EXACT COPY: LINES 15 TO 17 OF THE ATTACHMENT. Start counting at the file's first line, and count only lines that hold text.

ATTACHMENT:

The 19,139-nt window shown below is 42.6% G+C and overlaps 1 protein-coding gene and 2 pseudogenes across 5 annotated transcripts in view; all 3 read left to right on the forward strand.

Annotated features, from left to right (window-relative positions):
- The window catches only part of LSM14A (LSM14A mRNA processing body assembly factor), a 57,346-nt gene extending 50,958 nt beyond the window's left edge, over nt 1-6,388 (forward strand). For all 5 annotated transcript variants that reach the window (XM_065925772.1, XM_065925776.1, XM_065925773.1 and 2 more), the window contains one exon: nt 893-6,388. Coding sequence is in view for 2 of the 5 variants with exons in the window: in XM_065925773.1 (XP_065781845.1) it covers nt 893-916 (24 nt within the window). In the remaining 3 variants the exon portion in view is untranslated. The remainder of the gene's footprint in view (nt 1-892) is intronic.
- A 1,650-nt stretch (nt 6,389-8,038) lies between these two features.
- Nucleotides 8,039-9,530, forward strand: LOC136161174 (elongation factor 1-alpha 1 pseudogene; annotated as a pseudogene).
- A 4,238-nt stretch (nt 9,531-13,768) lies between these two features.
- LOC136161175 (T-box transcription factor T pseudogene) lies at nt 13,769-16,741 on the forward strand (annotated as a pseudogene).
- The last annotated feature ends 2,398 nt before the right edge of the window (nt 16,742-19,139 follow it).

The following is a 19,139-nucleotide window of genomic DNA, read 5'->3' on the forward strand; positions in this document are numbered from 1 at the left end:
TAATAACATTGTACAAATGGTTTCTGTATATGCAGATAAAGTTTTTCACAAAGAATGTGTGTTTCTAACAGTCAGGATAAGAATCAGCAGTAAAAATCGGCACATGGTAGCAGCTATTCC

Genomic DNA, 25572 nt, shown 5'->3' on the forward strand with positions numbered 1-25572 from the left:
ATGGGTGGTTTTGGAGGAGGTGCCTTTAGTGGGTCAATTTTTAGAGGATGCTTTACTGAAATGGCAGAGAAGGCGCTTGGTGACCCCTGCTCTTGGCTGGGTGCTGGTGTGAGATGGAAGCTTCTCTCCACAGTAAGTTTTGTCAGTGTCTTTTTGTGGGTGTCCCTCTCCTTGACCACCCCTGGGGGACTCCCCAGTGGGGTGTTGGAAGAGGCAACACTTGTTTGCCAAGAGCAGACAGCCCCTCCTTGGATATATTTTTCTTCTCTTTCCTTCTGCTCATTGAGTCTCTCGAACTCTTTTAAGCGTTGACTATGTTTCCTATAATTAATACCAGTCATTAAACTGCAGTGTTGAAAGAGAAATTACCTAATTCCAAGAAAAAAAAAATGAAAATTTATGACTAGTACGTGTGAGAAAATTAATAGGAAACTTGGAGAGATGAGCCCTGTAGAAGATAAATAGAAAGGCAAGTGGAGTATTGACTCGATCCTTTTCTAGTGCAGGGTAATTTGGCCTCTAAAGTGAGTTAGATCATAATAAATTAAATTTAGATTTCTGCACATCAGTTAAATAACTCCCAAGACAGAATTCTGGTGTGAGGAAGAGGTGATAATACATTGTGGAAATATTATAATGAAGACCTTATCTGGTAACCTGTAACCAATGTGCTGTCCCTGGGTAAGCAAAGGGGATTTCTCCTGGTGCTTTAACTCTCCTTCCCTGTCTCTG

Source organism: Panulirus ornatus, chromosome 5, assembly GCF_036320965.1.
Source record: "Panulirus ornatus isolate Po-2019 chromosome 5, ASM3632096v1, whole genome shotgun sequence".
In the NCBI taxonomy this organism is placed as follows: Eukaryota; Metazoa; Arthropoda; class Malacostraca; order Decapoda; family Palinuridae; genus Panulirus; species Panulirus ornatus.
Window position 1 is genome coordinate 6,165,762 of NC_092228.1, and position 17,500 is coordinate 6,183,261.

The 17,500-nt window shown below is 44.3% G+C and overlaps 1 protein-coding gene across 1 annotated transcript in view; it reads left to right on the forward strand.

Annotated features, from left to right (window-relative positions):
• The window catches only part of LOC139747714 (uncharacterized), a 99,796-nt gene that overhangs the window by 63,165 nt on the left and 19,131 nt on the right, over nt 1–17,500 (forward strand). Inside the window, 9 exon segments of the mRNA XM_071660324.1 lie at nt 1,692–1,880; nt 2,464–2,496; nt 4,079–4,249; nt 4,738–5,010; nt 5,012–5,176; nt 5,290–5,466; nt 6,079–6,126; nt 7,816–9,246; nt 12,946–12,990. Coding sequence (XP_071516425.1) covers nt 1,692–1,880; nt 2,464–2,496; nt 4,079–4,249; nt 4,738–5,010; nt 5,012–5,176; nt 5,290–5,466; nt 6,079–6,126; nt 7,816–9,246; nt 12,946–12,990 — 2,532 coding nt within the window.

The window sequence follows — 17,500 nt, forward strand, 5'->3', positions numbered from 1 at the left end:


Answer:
In the NCBI taxonomy this organism is placed as follows: Eukaryota; Metazoa; Arthropoda; class Malacostraca; order Decapoda; family Palinuridae; genus Panulirus; species Panulirus ornatus.
Window position 1 is genome coordinate 6,165,762 of NC_092228.1, and position 17,500 is coordinate 6,183,261.

The 17,500-nt window shown below is 44.3% G+C and overlaps 1 protein-coding gene across 1 annotated transcript in view; it reads left to right on the forward strand.